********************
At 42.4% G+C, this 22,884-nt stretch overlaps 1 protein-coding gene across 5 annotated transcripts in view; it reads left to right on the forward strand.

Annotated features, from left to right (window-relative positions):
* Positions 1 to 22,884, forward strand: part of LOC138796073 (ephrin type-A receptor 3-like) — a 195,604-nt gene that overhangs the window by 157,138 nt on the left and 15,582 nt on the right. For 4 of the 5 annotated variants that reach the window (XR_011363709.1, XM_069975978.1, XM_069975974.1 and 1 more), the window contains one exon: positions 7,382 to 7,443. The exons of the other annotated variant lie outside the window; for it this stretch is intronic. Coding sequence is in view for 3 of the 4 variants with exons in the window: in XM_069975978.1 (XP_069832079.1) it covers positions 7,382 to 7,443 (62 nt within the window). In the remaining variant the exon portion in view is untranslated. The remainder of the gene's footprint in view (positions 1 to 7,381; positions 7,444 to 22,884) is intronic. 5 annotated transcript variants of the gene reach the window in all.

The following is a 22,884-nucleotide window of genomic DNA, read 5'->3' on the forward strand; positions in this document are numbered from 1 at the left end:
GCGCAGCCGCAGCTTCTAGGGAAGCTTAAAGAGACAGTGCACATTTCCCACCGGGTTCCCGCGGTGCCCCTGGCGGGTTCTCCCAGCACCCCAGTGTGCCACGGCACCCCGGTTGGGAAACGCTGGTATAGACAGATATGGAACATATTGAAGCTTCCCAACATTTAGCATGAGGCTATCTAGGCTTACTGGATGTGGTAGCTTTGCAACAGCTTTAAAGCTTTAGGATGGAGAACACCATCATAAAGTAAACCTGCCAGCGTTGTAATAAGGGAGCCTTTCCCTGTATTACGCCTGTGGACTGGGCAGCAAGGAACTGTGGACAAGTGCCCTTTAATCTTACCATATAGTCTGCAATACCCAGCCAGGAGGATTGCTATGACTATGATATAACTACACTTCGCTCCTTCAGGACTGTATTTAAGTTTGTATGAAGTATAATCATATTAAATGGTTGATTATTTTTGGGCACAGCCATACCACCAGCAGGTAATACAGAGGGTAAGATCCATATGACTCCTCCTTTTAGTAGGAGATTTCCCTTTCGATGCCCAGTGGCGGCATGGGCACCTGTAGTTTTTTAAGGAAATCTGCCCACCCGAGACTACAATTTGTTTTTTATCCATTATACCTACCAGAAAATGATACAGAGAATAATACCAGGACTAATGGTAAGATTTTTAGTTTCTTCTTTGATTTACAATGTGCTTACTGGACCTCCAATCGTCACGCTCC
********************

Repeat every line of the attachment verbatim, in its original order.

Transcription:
At 42.4% G+C, this 22,884-nt stretch overlaps 1 protein-coding gene across 5 annotated transcripts in view; it reads left to right on the forward strand.

Annotated features, from left to right (window-relative positions):
* Positions 1 to 22,884, forward strand: part of LOC138796073 (ephrin type-A receptor 3-like) — a 195,604-nt gene that overhangs the window by 157,138 nt on the left and 15,582 nt on the right. For 4 of the 5 annotated variants that reach the window (XR_011363709.1, XM_069975978.1, XM_069975974.1 and 1 more), the window contains one exon: positions 7,382 to 7,443. The exons of the other annotated variant lie outside the window; for it this stretch is intronic. Coding sequence is in view for 3 of the 4 variants with exons in the window: in XM_069975978.1 (XP_069832079.1) it covers positions 7,382 to 7,443 (62 nt within the window). In the remaining variant the exon portion in view is untranslated. The remainder of the gene's footprint in view (positions 1 to 7,381; positions 7,444 to 22,884) is intronic. 5 annotated transcript variants of the gene reach the window in all.

The following is a 22,884-nucleotide window of genomic DNA, read 5'->3' on the forward strand; positions in this document are numbered from 1 at the left end:
GCGCAGCCGCAGCTTCTAGGGAAGCTTAAAGAGACAGTGCACATTTCCCACCGGGTTCCCGCGGTGCCCCTGGCGGGTTCTCCCAGCACCCCAGTGTGCCACGGCACCCCGGTTGGGAAACGCTGGTATAGACAGATATGGAACATATTGAAGCTTCCCAACATTTAGCATGAGGCTATCTAGGCTTACTGGATGTGGTAGCTTTGCAACAGCTTTAAAGCTTTAGGATGGAGAACACCATCATAAAGTAAACCTGCCAGCGTTGTAATAAGGGAGCCTTTCCCTGTATTACGCCTGTGGACTGGGCAGCAAGGAACTGTGGACAAGTGCCCTTTAATCTTACCATATAGTCTGCAATACCCAGCCAGGAGGATTGCTATGACTATGATATAACTACACTTCGCTCCTTCAGGACTGTATTTAAGTTTGTATGAAGTATAATCATATTAAATGGTTGATTATTTTTGGGCACAGCCATACCACCAGCAGGTAATACAGAGGGTAAGATCCATATGACTCCTCCTTTTAGTAGGAGATTTCCCTTTCGATGCCCAGTGGCGGCATGGGCACCTGTAGTTTTTTAAGGAAATCTGCCCACCCGAGACTACAATTTGTTTTTTATCCATTATACCTACCAGAAAATGATACAGAGAATAATACCAGGACTAATGGTAAGATTTTTAGTTTCTTCTTTGATTTACAATGTGCTTACTGGACCTCCAATCGTCACGCTCC